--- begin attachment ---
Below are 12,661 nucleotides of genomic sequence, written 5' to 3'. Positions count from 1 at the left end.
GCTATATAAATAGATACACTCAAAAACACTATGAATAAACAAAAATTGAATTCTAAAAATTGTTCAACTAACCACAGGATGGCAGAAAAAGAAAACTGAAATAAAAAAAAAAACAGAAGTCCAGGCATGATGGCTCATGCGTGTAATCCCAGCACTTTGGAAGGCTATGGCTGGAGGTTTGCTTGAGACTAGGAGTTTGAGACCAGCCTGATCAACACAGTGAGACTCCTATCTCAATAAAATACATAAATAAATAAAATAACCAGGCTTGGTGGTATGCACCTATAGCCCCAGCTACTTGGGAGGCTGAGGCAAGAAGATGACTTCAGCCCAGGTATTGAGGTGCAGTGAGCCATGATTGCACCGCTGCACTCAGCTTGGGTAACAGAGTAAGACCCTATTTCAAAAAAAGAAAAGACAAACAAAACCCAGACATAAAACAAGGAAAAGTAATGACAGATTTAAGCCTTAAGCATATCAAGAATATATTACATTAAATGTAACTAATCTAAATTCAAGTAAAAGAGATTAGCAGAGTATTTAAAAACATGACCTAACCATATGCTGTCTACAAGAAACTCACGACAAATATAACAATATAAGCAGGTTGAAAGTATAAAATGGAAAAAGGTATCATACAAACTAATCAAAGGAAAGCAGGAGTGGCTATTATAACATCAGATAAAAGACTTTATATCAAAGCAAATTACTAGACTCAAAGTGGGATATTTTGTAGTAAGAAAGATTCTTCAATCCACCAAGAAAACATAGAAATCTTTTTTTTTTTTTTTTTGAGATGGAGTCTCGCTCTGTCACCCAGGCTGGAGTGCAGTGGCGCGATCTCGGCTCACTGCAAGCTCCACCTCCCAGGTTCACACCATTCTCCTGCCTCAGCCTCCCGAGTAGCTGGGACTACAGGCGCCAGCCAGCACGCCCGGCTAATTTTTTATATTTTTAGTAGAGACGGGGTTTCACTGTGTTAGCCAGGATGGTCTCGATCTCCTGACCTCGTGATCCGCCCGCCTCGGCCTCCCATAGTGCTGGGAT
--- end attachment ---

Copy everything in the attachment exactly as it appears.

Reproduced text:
Below are 12,661 nucleotides of genomic sequence, written 5' to 3'. Positions count from 1 at the left end.
GCTATATAAATAGATACACTCAAAAACACTATGAATAAACAAAAATTGAATTCTAAAAATTGTTCAACTAACCACAGGATGGCAGAAAAAGAAAACTGAAATAAAAAAAAAAACAGAAGTCCAGGCATGATGGCTCATGCGTGTAATCCCAGCACTTTGGAAGGCTATGGCTGGAGGTTTGCTTGAGACTAGGAGTTTGAGACCAGCCTGATCAACACAGTGAGACTCCTATCTCAATAAAATACATAAATAAATAAAATAACCAGGCTTGGTGGTATGCACCTATAGCCCCAGCTACTTGGGAGGCTGAGGCAAGAAGATGACTTCAGCCCAGGTATTGAGGTGCAGTGAGCCATGATTGCACCGCTGCACTCAGCTTGGGTAACAGAGTAAGACCCTATTTCAAAAAAAGAAAAGACAAACAAAACCCAGACATAAAACAAGGAAAAGTAATGACAGATTTAAGCCTTAAGCATATCAAGAATATATTACATTAAATGTAACTAATCTAAATTCAAGTAAAAGAGATTAGCAGAGTATTTAAAAACATGACCTAACCATATGCTGTCTACAAGAAACTCACGACAAATATAACAATATAAGCAGGTTGAAAGTATAAAATGGAAAAAGGTATCATACAAACTAATCAAAGGAAAGCAGGAGTGGCTATTATAACATCAGATAAAAGACTTTATATCAAAGCAAATTACTAGACTCAAAGTGGGATATTTTGTAGTAAGAAAGATTCTTCAATCCACCAAGAAAACATAGAAATCTTTTTTTTTTTTTTTTTGAGATGGAGTCTCGCTCTGTCACCCAGGCTGGAGTGCAGTGGCGCGATCTCGGCTCACTGCAAGCTCCACCTCCCAGGTTCACACCATTCTCCTGCCTCAGCCTCCCGAGTAGCTGGGACTACAGGCGCCAGCCAGCACGCCCGGCTAATTTTTTATATTTTTAGTAGAGACGGGGTTTCACTGTGTTAGCCAGGATGGTCTCGATCTCCTGACCTCGTGATCCGCCCGCCTCGGCCTCCCATAGTGCTGGGAT